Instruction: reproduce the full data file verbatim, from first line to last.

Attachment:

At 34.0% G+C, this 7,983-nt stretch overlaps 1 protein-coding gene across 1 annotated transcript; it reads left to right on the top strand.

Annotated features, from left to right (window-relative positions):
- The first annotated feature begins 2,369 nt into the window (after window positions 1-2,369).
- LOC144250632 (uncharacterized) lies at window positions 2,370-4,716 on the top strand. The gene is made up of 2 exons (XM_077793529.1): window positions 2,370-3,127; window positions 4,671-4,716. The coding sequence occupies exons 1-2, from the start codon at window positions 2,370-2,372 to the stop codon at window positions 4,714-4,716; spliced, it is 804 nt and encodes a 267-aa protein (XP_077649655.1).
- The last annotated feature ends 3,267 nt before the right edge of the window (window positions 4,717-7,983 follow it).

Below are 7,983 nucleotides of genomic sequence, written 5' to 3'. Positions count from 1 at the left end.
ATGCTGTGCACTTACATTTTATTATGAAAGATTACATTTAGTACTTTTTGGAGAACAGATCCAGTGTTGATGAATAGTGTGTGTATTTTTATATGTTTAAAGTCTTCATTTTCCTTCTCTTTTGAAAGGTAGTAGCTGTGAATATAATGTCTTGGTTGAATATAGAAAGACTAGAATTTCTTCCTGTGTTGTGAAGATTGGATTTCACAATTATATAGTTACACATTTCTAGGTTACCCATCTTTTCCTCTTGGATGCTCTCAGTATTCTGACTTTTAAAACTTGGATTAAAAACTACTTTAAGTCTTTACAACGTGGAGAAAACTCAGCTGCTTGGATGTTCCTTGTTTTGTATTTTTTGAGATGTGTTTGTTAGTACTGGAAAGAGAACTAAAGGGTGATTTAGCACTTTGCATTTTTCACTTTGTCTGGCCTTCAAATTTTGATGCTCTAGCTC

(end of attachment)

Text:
At 34.0% G+C, this 7,983-nt stretch overlaps 1 protein-coding gene across 1 annotated transcript; it reads left to right on the top strand.

Annotated features, from left to right (window-relative positions):
- The first annotated feature begins 2,369 nt into the window (after window positions 1-2,369).
- LOC144250632 (uncharacterized) lies at window positions 2,370-4,716 on the top strand. The gene is made up of 2 exons (XM_077793529.1): window positions 2,370-3,127; window positions 4,671-4,716. The coding sequence occupies exons 1-2, from the start codon at window positions 2,370-2,372 to the stop codon at window positions 4,714-4,716; spliced, it is 804 nt and encodes a 267-aa protein (XP_077649655.1).
- The last annotated feature ends 3,267 nt before the right edge of the window (window positions 4,717-7,983 follow it).

Below are 7,983 nucleotides of genomic sequence, written 5' to 3'. Positions count from 1 at the left end.
ATGCTGTGCACTTACATTTTATTATGAAAGATTACATTTAGTACTTTTTGGAGAACAGATCCAGTGTTGATGAATAGTGTGTGTATTTTTATATGTTTAAAGTCTTCATTTTCCTTCTCTTTTGAAAGGTAGTAGCTGTGAATATAATGTCTTGGTTGAATATAGAAAGACTAGAATTTCTTCCTGTGTTGTGAAGATTGGATTTCACAATTATATAGTTACACATTTCTAGGTTACCCATCTTTTCCTCTTGGATGCTCTCAGTATTCTGACTTTTAAAACTTGGATTAAAAACTACTTTAAGTCTTTACAACGTGGAGAAAACTCAGCTGCTTGGATGTTCCTTGTTTTGTATTTTTTGAGATGTGTTTGTTAGTACTGGAAAGAGAACTAAAGGGTGATTTAGCACTTTGCATTTTTCACTTTGTCTGGCCTTCAAATTTTGATGCTCTAGCTC